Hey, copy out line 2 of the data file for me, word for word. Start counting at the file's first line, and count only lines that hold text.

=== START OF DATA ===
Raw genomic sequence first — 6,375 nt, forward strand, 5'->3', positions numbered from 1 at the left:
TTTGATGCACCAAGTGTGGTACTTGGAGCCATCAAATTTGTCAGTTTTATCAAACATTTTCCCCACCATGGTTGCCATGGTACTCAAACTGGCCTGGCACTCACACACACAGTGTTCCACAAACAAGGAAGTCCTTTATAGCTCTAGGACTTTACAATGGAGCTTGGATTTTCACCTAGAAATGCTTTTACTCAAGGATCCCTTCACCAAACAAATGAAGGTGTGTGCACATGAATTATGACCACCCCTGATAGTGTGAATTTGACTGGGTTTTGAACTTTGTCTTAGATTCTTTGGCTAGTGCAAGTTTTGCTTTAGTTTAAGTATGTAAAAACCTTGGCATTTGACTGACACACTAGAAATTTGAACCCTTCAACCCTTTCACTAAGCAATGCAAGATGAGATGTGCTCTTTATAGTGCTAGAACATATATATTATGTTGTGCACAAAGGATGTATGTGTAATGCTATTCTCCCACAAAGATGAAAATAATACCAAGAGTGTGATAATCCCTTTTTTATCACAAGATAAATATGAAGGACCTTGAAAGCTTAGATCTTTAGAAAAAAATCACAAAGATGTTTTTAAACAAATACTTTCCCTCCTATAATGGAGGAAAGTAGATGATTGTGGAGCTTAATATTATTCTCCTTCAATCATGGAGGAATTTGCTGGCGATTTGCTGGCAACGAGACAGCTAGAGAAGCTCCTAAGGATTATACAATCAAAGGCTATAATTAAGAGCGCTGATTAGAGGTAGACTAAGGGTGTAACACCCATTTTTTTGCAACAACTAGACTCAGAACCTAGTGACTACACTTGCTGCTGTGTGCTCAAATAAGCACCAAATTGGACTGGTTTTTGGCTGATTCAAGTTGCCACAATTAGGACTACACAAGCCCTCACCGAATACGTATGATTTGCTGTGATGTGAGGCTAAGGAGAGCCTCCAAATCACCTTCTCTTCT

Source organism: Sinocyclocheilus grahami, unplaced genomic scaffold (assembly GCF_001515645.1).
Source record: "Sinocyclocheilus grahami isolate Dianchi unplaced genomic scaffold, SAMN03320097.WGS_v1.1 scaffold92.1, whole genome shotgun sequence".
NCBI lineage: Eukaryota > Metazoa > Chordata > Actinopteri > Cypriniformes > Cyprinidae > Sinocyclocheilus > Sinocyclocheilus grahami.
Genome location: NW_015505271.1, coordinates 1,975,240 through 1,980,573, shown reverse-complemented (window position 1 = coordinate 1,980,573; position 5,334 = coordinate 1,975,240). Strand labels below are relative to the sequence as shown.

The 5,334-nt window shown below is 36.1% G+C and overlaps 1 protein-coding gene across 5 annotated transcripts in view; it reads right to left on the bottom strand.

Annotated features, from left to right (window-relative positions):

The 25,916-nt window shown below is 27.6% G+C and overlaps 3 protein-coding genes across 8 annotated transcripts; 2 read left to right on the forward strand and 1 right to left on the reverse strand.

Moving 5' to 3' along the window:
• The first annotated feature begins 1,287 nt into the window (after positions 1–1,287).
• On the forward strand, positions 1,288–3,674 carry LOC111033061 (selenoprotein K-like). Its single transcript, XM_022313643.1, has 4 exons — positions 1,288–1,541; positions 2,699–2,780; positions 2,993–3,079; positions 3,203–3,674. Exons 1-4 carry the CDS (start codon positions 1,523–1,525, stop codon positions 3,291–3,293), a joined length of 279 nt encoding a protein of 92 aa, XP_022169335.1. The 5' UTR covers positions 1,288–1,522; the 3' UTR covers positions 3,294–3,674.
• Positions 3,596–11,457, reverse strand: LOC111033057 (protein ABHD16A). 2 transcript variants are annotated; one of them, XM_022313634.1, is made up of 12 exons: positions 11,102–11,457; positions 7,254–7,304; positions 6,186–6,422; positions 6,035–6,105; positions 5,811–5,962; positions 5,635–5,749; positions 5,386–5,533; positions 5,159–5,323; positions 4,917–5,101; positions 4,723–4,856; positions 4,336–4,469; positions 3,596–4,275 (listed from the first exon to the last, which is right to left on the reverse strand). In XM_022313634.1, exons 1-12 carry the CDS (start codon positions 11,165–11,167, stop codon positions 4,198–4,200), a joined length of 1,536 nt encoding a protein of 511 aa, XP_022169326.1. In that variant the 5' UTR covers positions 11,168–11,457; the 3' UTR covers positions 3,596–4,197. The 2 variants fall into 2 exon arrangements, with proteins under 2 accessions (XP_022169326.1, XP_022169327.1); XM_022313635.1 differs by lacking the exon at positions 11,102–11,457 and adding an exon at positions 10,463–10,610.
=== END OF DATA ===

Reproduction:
TTTGATGCACCAAGTGTGGTACTTGGAGCCATCAAATTTGTCAGTTTTATCAAACATTTTCCCCACCATGGTTGCCATGGTACTCAAACTGGCCTGGCACTCACACACACAGTGTTCCACAAACAAGGAAGTCCTTTATAGCTCTAGGACTTTACAATGGAGCTTGGATTTTCACCTAGAAATGCTTTTACTCAAGGATCCCTTCACCAAACAAATGAAGGTGTGTGCACATGAATTATGACCACCCCTGATAGTGTGAATTTGACTGGGTTTTGAACTTTGTCTTAGATTCTTTGGCTAGTGCAAGTTTTGCTTTAGTTTAAGTATGTAAAAACCTTGGCATTTGACTGACACACTAGAAATTTGAACCCTTCAACCCTTTCACTAAGCAATGCAAGATGAGATGTGCTCTTTATAGTGCTAGAACATATATATTATGTTGTGCACAAAGGATGTATGTGTAATGCTATTCTCCCACAAAGATGAAAATAATACCAAGAGTGTGATAATCCCTTTTTTATCACAAGATAAATATGAAGGACCTTGAAAGCTTAGATCTTTAGAAAAAAATCACAAAGATGTTTTTAAACAAATACTTTCCCTCCTATAATGGAGGAAAGTAGATGATTGTGGAGCTTAATATTATTCTCCTTCAATCATGGAGGAATTTGCTGGCGATTTGCTGGCAACGAGACAGCTAGAGAAGCTCCTAAGGATTATACAATCAAAGGCTATAATTAAGAGCGCTGATTAGAGGTAGACTAAGGGTGTAACACCCATTTTTTTGCAACAACTAGACTCAGAACCTAGTGACTACACTTGCTGCTGTGTGCTCAAATAAGCACCAAATTGGACTGGTTTTTGGCTGATTCAAGTTGCCACAATTAGGACTACACAAGCCCTCACCGAATACGTATGATTTGCTGTGATGTGAGGCTAAGGAGAGCCTCCAAATCACCTTCTCTTCT